The unusually warm summer with several prolonged heat waves still reverbrates in the Baltic sea as it remains much warmer than average. Parts of the sea are up to 3-4 °C above average!
As is the case with the Mediterranean sea, the Baltic sea is unusually warm. Latest analysis indicates parts of the southern and northeastern Baltic, along the coasts of Poland and Finland, is 3-4 °C above the 1982-2010 average. Elsewhere the temperature is about 1.5-2.5 °C above average. This translates into temperatures of about 18-19 °C in the southern part and 15-16 °C in the northern part.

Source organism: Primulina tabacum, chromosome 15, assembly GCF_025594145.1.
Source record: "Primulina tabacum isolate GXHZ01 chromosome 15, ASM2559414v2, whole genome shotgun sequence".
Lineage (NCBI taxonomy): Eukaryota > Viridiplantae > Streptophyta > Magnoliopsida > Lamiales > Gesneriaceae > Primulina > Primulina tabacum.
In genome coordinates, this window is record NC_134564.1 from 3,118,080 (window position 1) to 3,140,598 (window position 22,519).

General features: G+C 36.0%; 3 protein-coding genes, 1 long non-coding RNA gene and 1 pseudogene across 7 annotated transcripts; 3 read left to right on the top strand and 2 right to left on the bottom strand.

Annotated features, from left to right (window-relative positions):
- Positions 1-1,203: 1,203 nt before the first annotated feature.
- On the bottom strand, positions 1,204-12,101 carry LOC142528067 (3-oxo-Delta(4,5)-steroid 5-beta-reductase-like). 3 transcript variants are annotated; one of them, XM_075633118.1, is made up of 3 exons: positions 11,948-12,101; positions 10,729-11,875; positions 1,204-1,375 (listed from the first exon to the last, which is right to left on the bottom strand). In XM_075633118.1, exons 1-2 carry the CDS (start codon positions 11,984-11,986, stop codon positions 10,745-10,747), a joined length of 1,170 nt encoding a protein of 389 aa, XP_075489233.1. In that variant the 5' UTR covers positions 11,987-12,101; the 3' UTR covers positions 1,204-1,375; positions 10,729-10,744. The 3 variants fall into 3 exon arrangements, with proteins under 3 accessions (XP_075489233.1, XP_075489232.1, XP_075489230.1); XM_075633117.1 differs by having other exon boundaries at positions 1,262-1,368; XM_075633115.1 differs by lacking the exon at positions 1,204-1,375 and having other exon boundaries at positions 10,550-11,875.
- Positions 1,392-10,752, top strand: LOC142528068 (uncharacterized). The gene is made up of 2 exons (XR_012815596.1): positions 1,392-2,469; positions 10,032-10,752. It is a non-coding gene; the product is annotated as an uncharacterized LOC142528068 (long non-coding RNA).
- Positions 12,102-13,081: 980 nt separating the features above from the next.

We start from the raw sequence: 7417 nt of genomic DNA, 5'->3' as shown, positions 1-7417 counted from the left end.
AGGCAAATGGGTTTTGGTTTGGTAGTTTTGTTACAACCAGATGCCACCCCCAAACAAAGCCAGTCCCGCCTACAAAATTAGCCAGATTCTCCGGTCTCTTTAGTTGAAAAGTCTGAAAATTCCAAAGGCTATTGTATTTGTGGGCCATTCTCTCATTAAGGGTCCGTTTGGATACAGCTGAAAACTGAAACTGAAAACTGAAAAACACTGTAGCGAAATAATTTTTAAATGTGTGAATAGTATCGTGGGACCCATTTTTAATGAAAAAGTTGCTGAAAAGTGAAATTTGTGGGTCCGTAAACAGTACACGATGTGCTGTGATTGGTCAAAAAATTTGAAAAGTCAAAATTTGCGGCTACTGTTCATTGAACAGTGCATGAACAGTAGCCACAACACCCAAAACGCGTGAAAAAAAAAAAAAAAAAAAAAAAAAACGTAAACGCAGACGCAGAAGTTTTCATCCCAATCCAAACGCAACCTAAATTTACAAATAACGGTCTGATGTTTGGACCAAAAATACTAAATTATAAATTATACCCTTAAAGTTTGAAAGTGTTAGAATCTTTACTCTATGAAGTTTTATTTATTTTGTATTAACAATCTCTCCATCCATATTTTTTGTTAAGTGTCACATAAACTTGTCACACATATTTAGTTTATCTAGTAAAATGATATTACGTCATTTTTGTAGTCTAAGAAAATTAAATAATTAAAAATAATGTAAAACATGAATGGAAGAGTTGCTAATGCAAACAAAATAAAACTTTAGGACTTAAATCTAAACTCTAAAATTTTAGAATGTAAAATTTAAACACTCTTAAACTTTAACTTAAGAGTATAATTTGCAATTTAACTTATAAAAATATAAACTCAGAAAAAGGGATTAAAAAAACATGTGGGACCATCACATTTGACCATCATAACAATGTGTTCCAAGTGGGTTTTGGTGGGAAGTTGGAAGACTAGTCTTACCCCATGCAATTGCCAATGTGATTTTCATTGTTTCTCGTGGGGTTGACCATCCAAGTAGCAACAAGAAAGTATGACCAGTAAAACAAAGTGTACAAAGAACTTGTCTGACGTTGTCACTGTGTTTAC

Sea surface temperature anomaly (difference between current and average temperature) over the Baltic sea on September 14. Map: our co-admin Andrej Flis.
Sea surface temperature of the Baltic sea on September 14. Map: our co-admin Andrej Flis.
Such warm sea provides a very favourable environment for the formation of waterspouts and late season thunderstorms. If such above average temperatures persist until winter, the countries along the southern and eastern coast of the Baltic sea may be looking at unusually strong sea-effect snowfall.